A decade after it was first adopted by the U.S. Forest Service, the Roadless Area Conservation Rule has proven to be remarkably successful in protecting the 58.5 million acres of national forest roadless areas from road building and logging. Only about 75 miles of road building has occurred in the roadless areas — far less than the Forest Service had predicted a decade ago — and just a miniscule fraction of the unroaded forests has been logged, mostly in Alaska’s Tongass National Forest.
The radio crackled the news as I slowed and turned right off state Highway 41 west of Homestead. “Interior Secretary Ken Salazar today announced plans to establish a new Everglades Headwaters National Wildlife Refuge.”
“Halleluiah”! I shouted as I drove across the levee and up the gravel rise to park with a view of a vast ocean of marshy grassland bordering the busy trans-Everglades two-lane highway known as the Tamiami Trail (or, more colloquially, “Alligator Alley.”)
Despite our best efforts, the 111th Congress adjourned without taking action on land bills, including the 20 wilderness bills The Wilderness Society supported totaling over two million acres of Wilderness designations we hoped to pass. Here’s how it happened and what’s next.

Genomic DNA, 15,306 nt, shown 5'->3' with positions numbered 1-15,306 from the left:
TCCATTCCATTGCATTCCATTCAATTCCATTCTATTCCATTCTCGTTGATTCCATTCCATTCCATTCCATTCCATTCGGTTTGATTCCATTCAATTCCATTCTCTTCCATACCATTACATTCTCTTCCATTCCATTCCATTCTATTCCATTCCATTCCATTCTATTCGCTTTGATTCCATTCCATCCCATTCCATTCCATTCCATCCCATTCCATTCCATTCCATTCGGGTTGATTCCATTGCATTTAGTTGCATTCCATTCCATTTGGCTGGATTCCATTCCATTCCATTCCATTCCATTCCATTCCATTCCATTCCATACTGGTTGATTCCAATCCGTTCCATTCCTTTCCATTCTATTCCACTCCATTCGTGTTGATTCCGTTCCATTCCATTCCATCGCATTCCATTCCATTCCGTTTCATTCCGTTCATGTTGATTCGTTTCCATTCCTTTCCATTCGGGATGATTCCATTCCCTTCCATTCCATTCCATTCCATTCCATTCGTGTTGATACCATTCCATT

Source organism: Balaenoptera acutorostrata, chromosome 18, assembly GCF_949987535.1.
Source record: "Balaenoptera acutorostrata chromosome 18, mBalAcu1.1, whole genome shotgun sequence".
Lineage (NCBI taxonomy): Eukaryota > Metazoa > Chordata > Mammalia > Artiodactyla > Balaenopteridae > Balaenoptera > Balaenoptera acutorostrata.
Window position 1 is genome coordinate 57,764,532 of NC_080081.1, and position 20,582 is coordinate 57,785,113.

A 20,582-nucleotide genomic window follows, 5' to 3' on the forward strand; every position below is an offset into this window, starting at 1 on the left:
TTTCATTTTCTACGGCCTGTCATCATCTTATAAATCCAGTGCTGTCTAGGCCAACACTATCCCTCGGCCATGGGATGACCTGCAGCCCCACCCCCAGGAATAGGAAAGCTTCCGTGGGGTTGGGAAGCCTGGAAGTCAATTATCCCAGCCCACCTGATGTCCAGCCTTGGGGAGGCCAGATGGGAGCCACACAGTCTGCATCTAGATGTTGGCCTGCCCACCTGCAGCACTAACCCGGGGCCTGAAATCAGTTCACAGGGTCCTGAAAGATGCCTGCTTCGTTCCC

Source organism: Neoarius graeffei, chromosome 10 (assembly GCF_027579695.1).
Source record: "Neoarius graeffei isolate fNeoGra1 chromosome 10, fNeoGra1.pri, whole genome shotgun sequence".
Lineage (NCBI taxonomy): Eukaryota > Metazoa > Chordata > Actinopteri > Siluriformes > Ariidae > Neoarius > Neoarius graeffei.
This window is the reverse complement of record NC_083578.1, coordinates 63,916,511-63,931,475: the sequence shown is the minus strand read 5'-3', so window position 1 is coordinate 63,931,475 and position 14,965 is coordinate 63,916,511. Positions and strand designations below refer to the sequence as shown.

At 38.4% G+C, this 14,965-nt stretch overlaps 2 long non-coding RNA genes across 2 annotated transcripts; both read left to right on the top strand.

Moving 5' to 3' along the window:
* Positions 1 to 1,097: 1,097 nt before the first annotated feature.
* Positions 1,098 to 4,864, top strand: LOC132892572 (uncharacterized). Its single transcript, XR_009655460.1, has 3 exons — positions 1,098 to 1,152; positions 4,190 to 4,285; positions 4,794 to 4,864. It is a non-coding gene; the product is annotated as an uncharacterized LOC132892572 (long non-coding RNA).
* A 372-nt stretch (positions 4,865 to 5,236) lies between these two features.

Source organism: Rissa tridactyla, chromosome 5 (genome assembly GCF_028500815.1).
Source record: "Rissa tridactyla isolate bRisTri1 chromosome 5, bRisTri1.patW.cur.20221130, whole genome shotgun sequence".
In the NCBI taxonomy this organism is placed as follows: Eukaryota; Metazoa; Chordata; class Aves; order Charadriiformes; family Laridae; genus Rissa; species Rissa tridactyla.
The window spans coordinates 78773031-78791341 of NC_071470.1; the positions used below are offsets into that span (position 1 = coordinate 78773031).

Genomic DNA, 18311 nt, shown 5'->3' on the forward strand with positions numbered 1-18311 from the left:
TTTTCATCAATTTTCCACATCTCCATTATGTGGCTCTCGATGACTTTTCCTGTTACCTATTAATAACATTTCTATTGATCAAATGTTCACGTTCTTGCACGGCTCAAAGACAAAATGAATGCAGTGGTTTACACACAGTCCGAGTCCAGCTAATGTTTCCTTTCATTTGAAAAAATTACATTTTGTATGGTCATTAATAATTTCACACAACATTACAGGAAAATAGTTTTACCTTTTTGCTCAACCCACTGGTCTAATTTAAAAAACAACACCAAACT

Unique and previously unprotected places like New Mexico’s Otero Mesa grasslands, Wyoming’s Adobe Town badlands and Utah’s red rock canyons have a new chance at receiving protections they need and deserve.
“Today our thoughts and prayers are with the family and friends of Rep. Gabrielle Giffords and the victims of this senseless crime. Rep. Giffords is a committed public servant working in the best interests of Arizonans and all Americans. We join with the rest of the country in condemning violence and aggression. We will continue to keep the victims close in our hearts.”
Editor’s note: This story originally appeared in Wilderness Magazine, our annual publication that features in-depth coverage and features about the day’s most pressing conservation issues. Become a member and receive a free copy!
As we prepare to meet conservation challenges presented in the new Congress, it’s a good time to assess — and celebrate — the progress we made for wildlands protection in 2010.
Times have changed dramatically since the Bush days when we were holding the line against every environmental attack imaginable, but threats from climate change, oil and gas drilling, development, off-road vehicle abuse and other dangers still abound for public lands.